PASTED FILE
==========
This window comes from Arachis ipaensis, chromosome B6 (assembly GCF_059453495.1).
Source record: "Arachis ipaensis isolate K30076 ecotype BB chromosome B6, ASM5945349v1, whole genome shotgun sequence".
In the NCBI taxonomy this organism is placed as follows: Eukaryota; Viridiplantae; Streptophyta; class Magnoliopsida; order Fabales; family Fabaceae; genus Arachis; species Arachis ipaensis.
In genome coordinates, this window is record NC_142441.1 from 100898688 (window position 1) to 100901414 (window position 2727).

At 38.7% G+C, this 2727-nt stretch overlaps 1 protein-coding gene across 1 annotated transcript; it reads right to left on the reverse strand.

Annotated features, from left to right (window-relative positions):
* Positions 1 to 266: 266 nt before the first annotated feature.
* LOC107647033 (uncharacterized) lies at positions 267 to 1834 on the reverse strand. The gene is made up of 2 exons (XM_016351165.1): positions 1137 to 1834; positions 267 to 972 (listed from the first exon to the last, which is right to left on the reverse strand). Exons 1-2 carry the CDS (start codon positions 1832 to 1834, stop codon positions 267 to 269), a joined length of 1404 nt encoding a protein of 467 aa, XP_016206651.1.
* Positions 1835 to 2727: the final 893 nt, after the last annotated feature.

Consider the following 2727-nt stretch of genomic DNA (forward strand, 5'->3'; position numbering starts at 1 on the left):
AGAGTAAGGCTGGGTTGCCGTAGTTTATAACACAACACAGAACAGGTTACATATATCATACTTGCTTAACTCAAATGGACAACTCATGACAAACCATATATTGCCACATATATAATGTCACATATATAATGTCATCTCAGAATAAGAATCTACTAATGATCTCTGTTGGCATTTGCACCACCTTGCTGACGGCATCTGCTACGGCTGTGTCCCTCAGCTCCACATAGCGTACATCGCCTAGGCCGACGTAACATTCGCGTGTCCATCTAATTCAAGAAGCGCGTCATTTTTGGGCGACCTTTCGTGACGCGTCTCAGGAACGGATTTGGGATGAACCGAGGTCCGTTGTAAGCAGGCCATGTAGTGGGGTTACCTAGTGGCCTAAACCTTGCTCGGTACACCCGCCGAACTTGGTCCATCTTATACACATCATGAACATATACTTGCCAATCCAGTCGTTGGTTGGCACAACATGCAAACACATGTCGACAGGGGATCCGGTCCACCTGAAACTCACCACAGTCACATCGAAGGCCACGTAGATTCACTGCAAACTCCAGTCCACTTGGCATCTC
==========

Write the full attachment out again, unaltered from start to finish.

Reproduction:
This window comes from Arachis ipaensis, chromosome B6 (assembly GCF_059453495.1).
Source record: "Arachis ipaensis isolate K30076 ecotype BB chromosome B6, ASM5945349v1, whole genome shotgun sequence".
In the NCBI taxonomy this organism is placed as follows: Eukaryota; Viridiplantae; Streptophyta; class Magnoliopsida; order Fabales; family Fabaceae; genus Arachis; species Arachis ipaensis.
In genome coordinates, this window is record NC_142441.1 from 100898688 (window position 1) to 100901414 (window position 2727).

At 38.7% G+C, this 2727-nt stretch overlaps 1 protein-coding gene across 1 annotated transcript; it reads right to left on the reverse strand.

Annotated features, from left to right (window-relative positions):
* Positions 1 to 266: 266 nt before the first annotated feature.
* LOC107647033 (uncharacterized) lies at positions 267 to 1834 on the reverse strand. The gene is made up of 2 exons (XM_016351165.1): positions 1137 to 1834; positions 267 to 972 (listed from the first exon to the last, which is right to left on the reverse strand). Exons 1-2 carry the CDS (start codon positions 1832 to 1834, stop codon positions 267 to 269), a joined length of 1404 nt encoding a protein of 467 aa, XP_016206651.1.
* Positions 1835 to 2727: the final 893 nt, after the last annotated feature.

Consider the following 2727-nt stretch of genomic DNA (forward strand, 5'->3'; position numbering starts at 1 on the left):
AGAGTAAGGCTGGGTTGCCGTAGTTTATAACACAACACAGAACAGGTTACATATATCATACTTGCTTAACTCAAATGGACAACTCATGACAAACCATATATTGCCACATATATAATGTCACATATATAATGTCATCTCAGAATAAGAATCTACTAATGATCTCTGTTGGCATTTGCACCACCTTGCTGACGGCATCTGCTACGGCTGTGTCCCTCAGCTCCACATAGCGTACATCGCCTAGGCCGACGTAACATTCGCGTGTCCATCTAATTCAAGAAGCGCGTCATTTTTGGGCGACCTTTCGTGACGCGTCTCAGGAACGGATTTGGGATGAACCGAGGTCCGTTGTAAGCAGGCCATGTAGTGGGGTTACCTAGTGGCCTAAACCTTGCTCGGTACACCCGCCGAACTTGGTCCATCTTATACACATCATGAACATATACTTGCCAATCCAGTCGTTGGTTGGCACAACATGCAAACACATGTCGACAGGGGATCCGGTCCACCTGAAACTCACCACAGTCACATCGAAGGCCACGTAGATTCACTGCAAACTCCAGTCCACTTGGCATCTC